Car makers hit out at European plan to cut vehicle C02 emissions by 30pc 

Car makers have hit out at European plans to cut CO2 emissions from fleets of vehicles by 30pc by 2030 as “unrealistic” and “very aggressive”.
Proposals from the European Commission to reduce CO2 emissions from cars and vans are intended to encourage the development of electric cars.
The starting point for the reductions is the 95 grams of CO2 per kilometer target set for 2020. The Commission called the new level “ambitious, realistic and enforceable” and said it would help maintain the European car industry’s place in face of competition from the US and China.
Car makers hit out at European plan to cut vehicle C02 emissions by 30pc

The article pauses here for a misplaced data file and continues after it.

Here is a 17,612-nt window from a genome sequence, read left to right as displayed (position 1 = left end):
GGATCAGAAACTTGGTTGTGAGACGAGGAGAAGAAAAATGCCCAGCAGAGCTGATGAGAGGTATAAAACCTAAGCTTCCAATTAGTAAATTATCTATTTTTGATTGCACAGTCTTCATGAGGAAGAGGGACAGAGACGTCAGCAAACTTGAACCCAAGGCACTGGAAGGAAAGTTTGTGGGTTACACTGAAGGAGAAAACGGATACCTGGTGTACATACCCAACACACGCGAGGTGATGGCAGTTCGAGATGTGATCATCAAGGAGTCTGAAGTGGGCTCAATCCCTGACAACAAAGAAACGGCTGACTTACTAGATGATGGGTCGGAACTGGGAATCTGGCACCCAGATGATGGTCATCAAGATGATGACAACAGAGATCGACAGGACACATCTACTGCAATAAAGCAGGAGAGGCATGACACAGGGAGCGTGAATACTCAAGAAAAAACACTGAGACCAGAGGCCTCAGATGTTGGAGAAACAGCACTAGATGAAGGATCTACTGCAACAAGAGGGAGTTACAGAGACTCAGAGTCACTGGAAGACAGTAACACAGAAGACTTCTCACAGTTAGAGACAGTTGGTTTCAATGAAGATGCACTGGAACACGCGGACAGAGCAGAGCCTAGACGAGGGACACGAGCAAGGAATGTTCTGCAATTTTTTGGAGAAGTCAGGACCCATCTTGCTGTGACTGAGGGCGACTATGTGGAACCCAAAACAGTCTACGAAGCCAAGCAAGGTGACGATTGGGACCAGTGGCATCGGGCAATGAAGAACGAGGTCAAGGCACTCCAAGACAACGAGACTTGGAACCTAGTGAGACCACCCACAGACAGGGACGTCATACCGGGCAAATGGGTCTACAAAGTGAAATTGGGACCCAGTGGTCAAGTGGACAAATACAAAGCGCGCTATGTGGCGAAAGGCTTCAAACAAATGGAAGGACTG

The measure is intended to encourage development of electric vehicles

 Sebastian Rothe
Production costs of vehicles are forecast to rise by €1,000 (?880) by 2030 as developing the technology is priced in, the Commission said. This would likely be passed on to drivers but vehicles may be more fuel-efficient as a result of the changes, cutting fuel bills.
The plans have been attacked by UK car trade body the SMMT, with chief executive Mike Hawes calling them “a potentially unrealistic challenge”.
He added: “Increasing the take-up of electric cars is not solely within the gift of the industry: major investments in infrastructure and consistent government incentives are essential.”
European industry body ACEA said the targets were “very aggressive” and did not give manufacturers enough time to make design changes. 
With the UK leaving the EU, the 2030 deadline means Britain is unlikely to be affected. However, British-based manufacturers will likely need to adhere to the measures to be able to sell their cars abroad. 
Europe electric car target
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